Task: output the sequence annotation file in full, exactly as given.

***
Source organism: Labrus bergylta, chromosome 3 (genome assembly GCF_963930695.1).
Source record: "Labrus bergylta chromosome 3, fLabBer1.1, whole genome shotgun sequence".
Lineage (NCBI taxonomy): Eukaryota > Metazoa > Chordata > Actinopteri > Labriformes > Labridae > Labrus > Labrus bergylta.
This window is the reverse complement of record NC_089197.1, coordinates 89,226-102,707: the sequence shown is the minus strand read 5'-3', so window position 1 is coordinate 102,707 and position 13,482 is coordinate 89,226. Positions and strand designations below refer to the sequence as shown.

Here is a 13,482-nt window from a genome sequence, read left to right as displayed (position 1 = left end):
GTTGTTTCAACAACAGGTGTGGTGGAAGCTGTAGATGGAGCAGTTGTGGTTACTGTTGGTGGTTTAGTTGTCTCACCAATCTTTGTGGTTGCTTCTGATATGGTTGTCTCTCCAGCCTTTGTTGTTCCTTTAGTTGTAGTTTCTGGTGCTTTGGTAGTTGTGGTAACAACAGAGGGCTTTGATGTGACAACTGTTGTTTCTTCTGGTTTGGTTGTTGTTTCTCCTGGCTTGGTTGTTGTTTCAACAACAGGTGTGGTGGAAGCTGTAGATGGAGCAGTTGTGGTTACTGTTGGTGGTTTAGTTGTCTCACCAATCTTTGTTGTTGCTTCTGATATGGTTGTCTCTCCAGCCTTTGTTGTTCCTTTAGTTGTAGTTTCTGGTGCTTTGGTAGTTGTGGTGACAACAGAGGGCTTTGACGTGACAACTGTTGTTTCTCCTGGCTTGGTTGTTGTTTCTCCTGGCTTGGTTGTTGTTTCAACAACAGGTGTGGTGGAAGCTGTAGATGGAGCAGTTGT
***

Source organism: Labrus bergylta, chromosome 3 (genome assembly GCF_963930695.1).
Source record: "Labrus bergylta chromosome 3, fLabBer1.1, whole genome shotgun sequence".
Lineage (NCBI taxonomy): Eukaryota > Metazoa > Chordata > Actinopteri > Labriformes > Labridae > Labrus > Labrus bergylta.
This window is the reverse complement of record NC_089197.1, coordinates 89,226-102,707: the sequence shown is the minus strand read 5'-3', so window position 1 is coordinate 102,707 and position 13,482 is coordinate 89,226. Positions and strand designations below refer to the sequence as shown.

Here is a 13,482-nt window from a genome sequence, read left to right as displayed (position 1 = left end):
GTTGTTTCAACAACAGGTGTGGTGGAAGCTGTAGATGGAGCAGTTGTGGTTACTGTTGGTGGTTTAGTTGTCTCACCAATCTTTGTGGTTGCTTCTGATATGGTTGTCTCTCCAGCCTTTGTTGTTCCTTTAGTTGTAGTTTCTGGTGCTTTGGTAGTTGTGGTAACAACAGAGGGCTTTGATGTGACAACTGTTGTTTCTTCTGGTTTGGTTGTTGTTTCTCCTGGCTTGGTTGTTGTTTCAACAACAGGTGTGGTGGAAGCTGTAGATGGAGCAGTTGTGGTTACTGTTGGTGGTTTAGTTGTCTCACCAATCTTTGTTGTTGCTTCTGATATGGTTGTCTCTCCAGCCTTTGTTGTTCCTTTAGTTGTAGTTTCTGGTGCTTTGGTAGTTGTGGTGACAACAGAGGGCTTTGACGTGACAACTGTTGTTTCTCCTGGCTTGGTTGTTGTTTCTCCTGGCTTGGTTGTTGTTTCAACAACAGGTGTGGTGGAAGCTGTAGATGGAGCAGTTGT